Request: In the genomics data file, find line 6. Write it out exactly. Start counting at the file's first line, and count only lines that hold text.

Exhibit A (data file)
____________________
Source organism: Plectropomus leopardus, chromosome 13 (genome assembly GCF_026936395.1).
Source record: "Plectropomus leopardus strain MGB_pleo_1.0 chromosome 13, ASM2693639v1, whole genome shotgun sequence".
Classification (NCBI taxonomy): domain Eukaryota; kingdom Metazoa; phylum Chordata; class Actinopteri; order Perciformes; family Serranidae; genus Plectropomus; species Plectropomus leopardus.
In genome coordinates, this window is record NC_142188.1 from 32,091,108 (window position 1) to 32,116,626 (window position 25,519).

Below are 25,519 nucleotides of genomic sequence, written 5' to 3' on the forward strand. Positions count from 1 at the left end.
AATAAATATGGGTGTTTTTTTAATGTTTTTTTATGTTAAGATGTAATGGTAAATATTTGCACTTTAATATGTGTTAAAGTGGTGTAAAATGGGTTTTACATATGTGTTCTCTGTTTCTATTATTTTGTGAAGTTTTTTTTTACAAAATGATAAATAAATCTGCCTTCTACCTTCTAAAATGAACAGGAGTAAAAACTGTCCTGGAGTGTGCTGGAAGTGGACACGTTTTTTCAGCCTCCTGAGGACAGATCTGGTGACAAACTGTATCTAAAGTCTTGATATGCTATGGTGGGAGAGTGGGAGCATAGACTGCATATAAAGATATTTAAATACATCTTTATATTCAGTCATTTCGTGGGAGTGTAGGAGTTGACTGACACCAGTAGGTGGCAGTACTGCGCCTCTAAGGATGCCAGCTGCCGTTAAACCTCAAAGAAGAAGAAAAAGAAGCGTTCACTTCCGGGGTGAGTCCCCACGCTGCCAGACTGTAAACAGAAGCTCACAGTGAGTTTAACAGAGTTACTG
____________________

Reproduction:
AATAAATATGGGTGTTTTTTTAATGTTTTTTTATGTTAAGATGTAATGGTAAATATTTGCACTTTAATATGTGTTAAAGTGGTGTAAAATGGGTTTTACATATGTGTTCTCTGTTTCTATTATTTTGTGAAGTTTTTTTTTACAAAATGATAAATAAATCTGCCTTCTACCTTCTAAAATGAACAGGAGTAAAAACTGTCCTGGAGTGTGCTGGAAGTGGACACGTTTTTTCAGCCTCCTGAGGACAGATCTGGTGACAAACTGTATCTAAAGTCTTGATATGCTATGGTGGGAGAGTGGGAGCATAGACTGCATATAAAGATATTTAAATACATCTTTATATTCAGTCATTTCGTGGGAGTGTAGGAGTTGACTGACACCAGTAGGTGGCAGTACTGCGCCTCTAAGGATGCCAGCTGCCGTTAAACCTCAAAGAAGAAGAAAAAGAAGCGTTCACTTCCGGGGTGAGTCCCCACGCTGCCAGACTGTAAACAGAAGCTCACAGTGAGTTTAACAGAGTTACTG